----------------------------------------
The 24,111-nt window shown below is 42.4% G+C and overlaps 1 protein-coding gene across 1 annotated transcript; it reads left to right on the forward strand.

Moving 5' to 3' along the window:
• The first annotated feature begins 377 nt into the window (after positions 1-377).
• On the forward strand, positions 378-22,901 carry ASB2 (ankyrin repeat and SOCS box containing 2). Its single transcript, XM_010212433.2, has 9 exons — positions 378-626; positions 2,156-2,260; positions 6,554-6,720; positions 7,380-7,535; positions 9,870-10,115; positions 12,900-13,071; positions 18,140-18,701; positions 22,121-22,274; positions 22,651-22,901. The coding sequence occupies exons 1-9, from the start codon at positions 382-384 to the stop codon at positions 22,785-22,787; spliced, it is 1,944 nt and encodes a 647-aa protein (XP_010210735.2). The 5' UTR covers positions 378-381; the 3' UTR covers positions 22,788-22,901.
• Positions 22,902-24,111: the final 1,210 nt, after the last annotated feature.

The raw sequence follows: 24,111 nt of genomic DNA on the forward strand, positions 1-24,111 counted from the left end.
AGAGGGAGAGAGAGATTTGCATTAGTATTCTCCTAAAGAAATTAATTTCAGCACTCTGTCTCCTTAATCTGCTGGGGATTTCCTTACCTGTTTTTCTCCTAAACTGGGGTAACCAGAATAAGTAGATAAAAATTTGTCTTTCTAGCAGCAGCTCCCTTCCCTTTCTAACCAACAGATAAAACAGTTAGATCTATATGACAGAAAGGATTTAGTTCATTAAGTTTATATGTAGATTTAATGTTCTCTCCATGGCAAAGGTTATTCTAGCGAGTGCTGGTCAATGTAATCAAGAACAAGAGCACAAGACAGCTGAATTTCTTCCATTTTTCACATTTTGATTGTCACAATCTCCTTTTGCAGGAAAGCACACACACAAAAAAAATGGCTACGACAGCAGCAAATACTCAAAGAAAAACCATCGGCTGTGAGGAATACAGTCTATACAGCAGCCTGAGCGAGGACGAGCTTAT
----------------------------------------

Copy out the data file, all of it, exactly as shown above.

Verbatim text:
The 24,111-nt window shown below is 42.4% G+C and overlaps 1 protein-coding gene across 1 annotated transcript; it reads left to right on the forward strand.

Moving 5' to 3' along the window:
• The first annotated feature begins 377 nt into the window (after positions 1-377).
• On the forward strand, positions 378-22,901 carry ASB2 (ankyrin repeat and SOCS box containing 2). Its single transcript, XM_010212433.2, has 9 exons — positions 378-626; positions 2,156-2,260; positions 6,554-6,720; positions 7,380-7,535; positions 9,870-10,115; positions 12,900-13,071; positions 18,140-18,701; positions 22,121-22,274; positions 22,651-22,901. The coding sequence occupies exons 1-9, from the start codon at positions 382-384 to the stop codon at positions 22,785-22,787; spliced, it is 1,944 nt and encodes a 647-aa protein (XP_010210735.2). The 5' UTR covers positions 378-381; the 3' UTR covers positions 22,788-22,901.
• Positions 22,902-24,111: the final 1,210 nt, after the last annotated feature.

The raw sequence follows: 24,111 nt of genomic DNA on the forward strand, positions 1-24,111 counted from the left end.
AGAGGGAGAGAGAGATTTGCATTAGTATTCTCCTAAAGAAATTAATTTCAGCACTCTGTCTCCTTAATCTGCTGGGGATTTCCTTACCTGTTTTTCTCCTAAACTGGGGTAACCAGAATAAGTAGATAAAAATTTGTCTTTCTAGCAGCAGCTCCCTTCCCTTTCTAACCAACAGATAAAACAGTTAGATCTATATGACAGAAAGGATTTAGTTCATTAAGTTTATATGTAGATTTAATGTTCTCTCCATGGCAAAGGTTATTCTAGCGAGTGCTGGTCAATGTAATCAAGAACAAGAGCACAAGACAGCTGAATTTCTTCCATTTTTCACATTTTGATTGTCACAATCTCCTTTTGCAGGAAAGCACACACACAAAAAAAATGGCTACGACAGCAGCAAATACTCAAAGAAAAACCATCGGCTGTGAGGAATACAGTCTATACAGCAGCCTGAGCGAGGACGAGCTTAT